BANDY CREEK — Wild hogs can be harvested during deer season with the appropriate weapon legal for that season and during an extended season that lasts from the end of the deer season until the end of February with a weapon approved by that state for harvesting big game.

A permit is required to hunt hogs during this season and may be purchased at one of the visitor centers or online at http://www.nps.gov/biso/planyourvisit/hog-hunting.htm or http://www.nps.gov/obed/planyourvisit/permits.htm.  A valid hunting license is required to purchase the hog permit.  The permit also allows hunters to hunt at the Obed Wild and Scenic River.  There is no limit on the number of hogs that can be harvested, and they are not required to be checked in.  Hunters may be called after hunting season to check on success if they agree to a phone survey when a license is purchased.

The wild hog is an exotic invasive species that is significantly impacting the native resources at the Big South Fork NRRA.  Little is known about the Big South Fork wild hog population, but the damage pigs are causing is threatening park resources including federally listed species such as the White Fringeless Orchid, Cumberland Sandwort, and Cumberland Rosemary.  Wild pigs do a great deal of damage to farmlands and residential areas.  They destroy wildlife habitat as well as crops on private lands.  Wild hogs can also contribute to the spread of disease, including pseudorabies and swine brucellosis.  It is illegal to release hogs in the states of Tennessee and Kentucky, and dogs cannot be used to hunt hogs in the parks.

To better understand the wild pig population at Big South Fork, the park has partnered with the University of Tennessee to conduct a wild pig research project.  Wild hogs were captured and radio-tagged with GPS transmitters over the last two summers.  The transmitters provide multiple pig locations daily, and the study will continue through 2018.  The data from this project will help to determine movement patterns of wild hogs including their responses to removal/hunting efforts and will also provide baseline data for the development of a wild hog management strategy for the Big South Fork.  Data thus far shows that the current collared hogs are staying in home ranges that are approximately 2-5 miles long and they tend to stay together.  Movement patterns change when the hard mast starts falling.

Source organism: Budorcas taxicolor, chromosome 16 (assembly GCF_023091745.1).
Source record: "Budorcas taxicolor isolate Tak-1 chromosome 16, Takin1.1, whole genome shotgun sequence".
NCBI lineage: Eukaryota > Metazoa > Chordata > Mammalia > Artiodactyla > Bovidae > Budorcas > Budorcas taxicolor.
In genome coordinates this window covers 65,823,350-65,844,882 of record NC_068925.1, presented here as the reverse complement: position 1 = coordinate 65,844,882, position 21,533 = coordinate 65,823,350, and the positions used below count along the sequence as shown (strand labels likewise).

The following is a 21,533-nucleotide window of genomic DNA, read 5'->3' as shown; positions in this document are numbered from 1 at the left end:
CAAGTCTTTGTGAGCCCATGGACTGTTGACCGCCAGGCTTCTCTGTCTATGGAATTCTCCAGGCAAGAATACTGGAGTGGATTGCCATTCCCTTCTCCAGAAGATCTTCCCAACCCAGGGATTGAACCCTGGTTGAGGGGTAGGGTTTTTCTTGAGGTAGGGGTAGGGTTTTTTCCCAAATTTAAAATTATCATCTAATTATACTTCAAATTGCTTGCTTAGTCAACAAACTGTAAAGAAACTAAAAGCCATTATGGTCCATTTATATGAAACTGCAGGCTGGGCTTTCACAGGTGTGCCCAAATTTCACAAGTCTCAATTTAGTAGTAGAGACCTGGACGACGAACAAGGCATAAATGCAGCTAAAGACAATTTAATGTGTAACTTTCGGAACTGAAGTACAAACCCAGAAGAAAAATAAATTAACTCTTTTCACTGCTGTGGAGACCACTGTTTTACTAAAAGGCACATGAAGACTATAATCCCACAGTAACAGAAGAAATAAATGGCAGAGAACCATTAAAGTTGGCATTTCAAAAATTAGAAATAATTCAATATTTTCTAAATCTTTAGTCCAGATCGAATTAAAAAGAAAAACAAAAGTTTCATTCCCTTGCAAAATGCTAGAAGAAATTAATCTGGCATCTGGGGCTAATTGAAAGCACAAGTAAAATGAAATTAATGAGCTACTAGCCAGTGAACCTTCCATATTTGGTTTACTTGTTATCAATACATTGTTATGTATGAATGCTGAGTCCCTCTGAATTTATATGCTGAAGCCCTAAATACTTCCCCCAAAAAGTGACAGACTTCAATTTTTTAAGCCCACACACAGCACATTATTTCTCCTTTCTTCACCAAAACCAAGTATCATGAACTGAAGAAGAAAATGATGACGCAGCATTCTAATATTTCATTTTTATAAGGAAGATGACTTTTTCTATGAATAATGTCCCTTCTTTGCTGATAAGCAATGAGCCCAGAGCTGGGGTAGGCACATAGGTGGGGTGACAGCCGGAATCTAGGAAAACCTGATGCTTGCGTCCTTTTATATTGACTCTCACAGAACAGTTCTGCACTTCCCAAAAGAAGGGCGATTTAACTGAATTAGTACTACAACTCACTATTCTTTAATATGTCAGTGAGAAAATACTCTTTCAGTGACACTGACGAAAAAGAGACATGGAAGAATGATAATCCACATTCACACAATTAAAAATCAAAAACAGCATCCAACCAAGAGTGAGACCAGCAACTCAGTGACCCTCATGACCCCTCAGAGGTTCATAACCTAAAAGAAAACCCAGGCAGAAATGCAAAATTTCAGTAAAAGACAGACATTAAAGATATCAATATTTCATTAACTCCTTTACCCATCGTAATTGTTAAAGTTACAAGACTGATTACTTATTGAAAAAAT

Collared wild hogs were trapped and chemically immobilized during the research animal handling procedure.  Disease testing has been done on a small sample of wild pigs from the central part of Big South Fork, with preliminary results indicating brucellosis and pseudorabies are not present.  However, this is from only a small sample size, and hunters are encouraged to always use personal protective equipment, such as latex or rubber gloves and eye protection when field dressing wild animals.  Hunters are encouraged to not harvest wild hogs with transmitter collars or eat wild hogs with transmitter collars.

Collared hogs were injected with drugs during capture to promote safe handling.  Anyone that does acquire a transmitter collar is encouraged to contact Jason Fisher, Wildlife Biologist at the Big South Fork NRRA, or contact the information found on the collar so that the transmitter can be placed on another wild hog to continue the research.

Hunters are encouraged to send in pictures of wild pigs harvested in the park.  Tag photos with #HuntBSF or #HuntOBED to share your hunting experiences on social media.

For further information, contact the Bandy Creek Visitor Center at (423) 286-7275 or the Obed Wild and Scenic River Visitor Center at (423) 346-6294.

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